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Transcranial Electrical Stimulation to Improve Working Memory in Older Adults


This study will evaluate the hypothesis that age-related memory and cognitive changes happen when the rhythmic activity, which occurs within large-scale brain networks, disconnects and becomes inefficient. The study will test the effects of noninvasive stimulation on the brain to determine whether this can reset disconnections and improve memory and cognitive function.

Minimum Age Maximum Age Gender Healthy Volunteers
18 Years 80 Years All Yes
September 1, 2019
April 30, 2024

  • Have normal or corrected-to-normal vision and color vision

  • Pregnancy
  • Metal implants in head
  • Implanted electronic devices
  • History of neurological problems or head injury
  • Skin sensitivity
  • Claustrophobia
  • Dementia (Mini-Mental State Examination score of 24-30; Montreal Cognitive Assessment >25)
  • Depression
  • Taking any psychoactive medication

Transcranial electrical current stimulation is a painless brain treatment that directs electrical currents to stimulate specific parts of the brain. The investigators in this study are testing whether noninvasive stimulation can resynchronize the brain and stabilize or improve memory and cognitive function. Participants will undergo transcranial electrical current stimulation or sham stimulation while performing a variety of computer-based tasks that probe memory and cognitive function. Researchers will measure rhythmic brain activity through electroencephalography, which involves placing electrodes on the scalp.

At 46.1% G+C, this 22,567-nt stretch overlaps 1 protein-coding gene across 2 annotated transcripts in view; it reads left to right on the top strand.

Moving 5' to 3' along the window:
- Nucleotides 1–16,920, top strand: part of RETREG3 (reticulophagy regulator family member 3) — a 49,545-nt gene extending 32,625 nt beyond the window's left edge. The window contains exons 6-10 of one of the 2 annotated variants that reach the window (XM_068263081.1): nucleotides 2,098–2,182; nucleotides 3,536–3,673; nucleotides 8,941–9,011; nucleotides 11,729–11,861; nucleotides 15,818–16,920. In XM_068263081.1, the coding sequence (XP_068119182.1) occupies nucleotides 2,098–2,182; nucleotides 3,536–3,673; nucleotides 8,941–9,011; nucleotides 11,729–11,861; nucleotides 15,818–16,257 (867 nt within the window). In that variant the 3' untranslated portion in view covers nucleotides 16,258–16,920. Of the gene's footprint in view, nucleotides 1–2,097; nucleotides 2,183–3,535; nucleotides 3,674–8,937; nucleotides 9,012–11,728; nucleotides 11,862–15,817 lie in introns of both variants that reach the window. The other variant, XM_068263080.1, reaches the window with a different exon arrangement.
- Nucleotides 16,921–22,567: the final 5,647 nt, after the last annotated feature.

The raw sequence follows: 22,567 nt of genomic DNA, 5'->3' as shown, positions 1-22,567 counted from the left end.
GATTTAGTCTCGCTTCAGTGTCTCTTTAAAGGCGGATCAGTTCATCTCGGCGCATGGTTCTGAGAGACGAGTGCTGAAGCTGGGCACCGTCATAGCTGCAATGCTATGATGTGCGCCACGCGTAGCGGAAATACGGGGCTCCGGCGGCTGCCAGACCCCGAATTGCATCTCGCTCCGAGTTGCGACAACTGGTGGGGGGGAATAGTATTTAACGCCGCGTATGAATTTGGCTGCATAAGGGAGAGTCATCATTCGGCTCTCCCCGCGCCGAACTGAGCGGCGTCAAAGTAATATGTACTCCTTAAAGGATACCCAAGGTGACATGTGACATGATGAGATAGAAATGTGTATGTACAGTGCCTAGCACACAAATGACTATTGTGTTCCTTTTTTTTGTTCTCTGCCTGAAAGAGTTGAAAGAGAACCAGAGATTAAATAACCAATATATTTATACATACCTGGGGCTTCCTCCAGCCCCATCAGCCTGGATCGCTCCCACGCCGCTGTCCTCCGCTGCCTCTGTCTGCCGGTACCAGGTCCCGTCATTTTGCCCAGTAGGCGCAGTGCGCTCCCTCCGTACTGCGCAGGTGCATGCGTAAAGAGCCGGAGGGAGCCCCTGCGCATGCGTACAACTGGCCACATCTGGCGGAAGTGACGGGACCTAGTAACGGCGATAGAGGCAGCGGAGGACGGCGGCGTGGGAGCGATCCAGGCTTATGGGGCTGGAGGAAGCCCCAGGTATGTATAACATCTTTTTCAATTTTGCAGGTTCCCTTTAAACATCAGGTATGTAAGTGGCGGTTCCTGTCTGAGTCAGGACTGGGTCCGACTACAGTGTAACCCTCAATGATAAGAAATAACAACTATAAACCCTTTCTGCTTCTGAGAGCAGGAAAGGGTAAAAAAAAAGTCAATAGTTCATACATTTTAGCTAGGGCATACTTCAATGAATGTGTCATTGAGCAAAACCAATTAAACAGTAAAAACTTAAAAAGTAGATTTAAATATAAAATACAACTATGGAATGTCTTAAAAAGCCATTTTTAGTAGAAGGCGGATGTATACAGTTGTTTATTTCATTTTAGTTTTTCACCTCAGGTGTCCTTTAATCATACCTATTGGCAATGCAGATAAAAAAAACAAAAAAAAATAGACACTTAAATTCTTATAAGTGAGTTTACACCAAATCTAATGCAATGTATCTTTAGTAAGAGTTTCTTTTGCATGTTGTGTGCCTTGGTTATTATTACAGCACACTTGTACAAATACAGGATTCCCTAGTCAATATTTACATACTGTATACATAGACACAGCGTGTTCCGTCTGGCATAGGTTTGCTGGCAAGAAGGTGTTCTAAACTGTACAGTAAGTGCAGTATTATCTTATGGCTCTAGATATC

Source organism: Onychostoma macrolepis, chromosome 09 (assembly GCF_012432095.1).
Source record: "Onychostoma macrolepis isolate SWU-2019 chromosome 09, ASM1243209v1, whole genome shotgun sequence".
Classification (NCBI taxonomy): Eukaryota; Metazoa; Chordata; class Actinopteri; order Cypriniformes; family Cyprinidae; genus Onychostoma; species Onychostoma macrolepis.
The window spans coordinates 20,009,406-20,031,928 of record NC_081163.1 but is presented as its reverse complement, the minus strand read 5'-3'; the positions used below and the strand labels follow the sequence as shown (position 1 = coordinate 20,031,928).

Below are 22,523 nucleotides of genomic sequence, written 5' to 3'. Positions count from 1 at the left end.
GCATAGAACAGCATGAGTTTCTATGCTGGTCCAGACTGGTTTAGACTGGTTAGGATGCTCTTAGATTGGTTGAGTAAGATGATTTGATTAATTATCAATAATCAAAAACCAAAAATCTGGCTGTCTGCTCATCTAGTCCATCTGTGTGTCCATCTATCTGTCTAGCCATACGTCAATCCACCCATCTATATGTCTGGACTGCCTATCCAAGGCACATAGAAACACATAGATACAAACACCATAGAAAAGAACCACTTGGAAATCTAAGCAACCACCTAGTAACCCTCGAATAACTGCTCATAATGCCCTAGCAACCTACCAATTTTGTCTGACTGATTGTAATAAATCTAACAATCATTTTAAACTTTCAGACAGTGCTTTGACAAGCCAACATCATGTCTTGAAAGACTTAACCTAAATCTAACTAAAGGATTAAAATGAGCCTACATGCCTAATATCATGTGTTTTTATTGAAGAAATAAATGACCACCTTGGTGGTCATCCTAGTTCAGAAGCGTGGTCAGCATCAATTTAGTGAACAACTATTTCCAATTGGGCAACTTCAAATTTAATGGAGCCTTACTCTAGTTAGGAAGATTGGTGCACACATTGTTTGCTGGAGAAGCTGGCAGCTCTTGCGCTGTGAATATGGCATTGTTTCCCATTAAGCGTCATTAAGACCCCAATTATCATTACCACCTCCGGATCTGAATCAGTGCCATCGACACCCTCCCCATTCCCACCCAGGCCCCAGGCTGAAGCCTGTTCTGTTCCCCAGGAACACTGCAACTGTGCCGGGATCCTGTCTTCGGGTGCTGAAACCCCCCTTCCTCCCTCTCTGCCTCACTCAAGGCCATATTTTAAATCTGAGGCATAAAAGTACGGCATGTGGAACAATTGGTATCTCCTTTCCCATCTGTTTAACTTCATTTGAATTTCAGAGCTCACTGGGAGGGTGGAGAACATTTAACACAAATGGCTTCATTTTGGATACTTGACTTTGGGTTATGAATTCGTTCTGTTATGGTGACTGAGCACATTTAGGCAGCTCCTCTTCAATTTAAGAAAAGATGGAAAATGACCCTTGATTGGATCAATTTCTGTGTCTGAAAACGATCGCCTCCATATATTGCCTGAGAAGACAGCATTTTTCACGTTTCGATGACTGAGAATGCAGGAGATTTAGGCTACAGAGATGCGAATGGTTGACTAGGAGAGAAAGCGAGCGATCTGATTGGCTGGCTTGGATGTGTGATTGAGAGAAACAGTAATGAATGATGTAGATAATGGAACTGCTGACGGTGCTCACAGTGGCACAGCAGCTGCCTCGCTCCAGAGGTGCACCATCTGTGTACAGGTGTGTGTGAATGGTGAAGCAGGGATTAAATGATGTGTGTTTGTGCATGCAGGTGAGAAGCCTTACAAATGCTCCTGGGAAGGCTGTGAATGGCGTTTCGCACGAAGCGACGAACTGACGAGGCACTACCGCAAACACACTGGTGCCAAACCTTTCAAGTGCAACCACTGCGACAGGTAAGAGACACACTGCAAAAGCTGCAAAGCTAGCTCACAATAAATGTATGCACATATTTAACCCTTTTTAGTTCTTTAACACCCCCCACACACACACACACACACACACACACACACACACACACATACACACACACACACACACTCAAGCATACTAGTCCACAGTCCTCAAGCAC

Name City State Zip Status Primary Contact
677 Beacon St. Room 308
Boston Massachusetts 02215 Recruiting Robert M. G. Reinhart, PhD
(617) 353-9481

Boston University Charles River Campus

Name Phone Email
Robert M. G. Reinhart, PhD (617) 353-9481


Improving Working Memory in Older Adults by Restoring Large-Scale Cortical Interactions